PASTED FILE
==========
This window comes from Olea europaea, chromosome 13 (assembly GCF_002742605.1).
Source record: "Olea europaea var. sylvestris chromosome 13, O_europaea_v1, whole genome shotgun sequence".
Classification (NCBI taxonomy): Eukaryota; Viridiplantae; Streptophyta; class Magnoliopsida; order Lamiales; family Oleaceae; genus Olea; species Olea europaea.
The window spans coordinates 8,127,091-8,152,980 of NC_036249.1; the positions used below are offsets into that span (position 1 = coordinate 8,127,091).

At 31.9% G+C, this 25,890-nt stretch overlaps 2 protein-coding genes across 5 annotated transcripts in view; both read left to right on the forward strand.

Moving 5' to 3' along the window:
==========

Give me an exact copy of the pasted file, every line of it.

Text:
This window comes from Olea europaea, chromosome 13 (assembly GCF_002742605.1).
Source record: "Olea europaea var. sylvestris chromosome 13, O_europaea_v1, whole genome shotgun sequence".
Classification (NCBI taxonomy): Eukaryota; Viridiplantae; Streptophyta; class Magnoliopsida; order Lamiales; family Oleaceae; genus Olea; species Olea europaea.
The window spans coordinates 8,127,091-8,152,980 of NC_036249.1; the positions used below are offsets into that span (position 1 = coordinate 8,127,091).

At 31.9% G+C, this 25,890-nt stretch overlaps 2 protein-coding genes across 5 annotated transcripts in view; both read left to right on the forward strand.

Moving 5' to 3' along the window: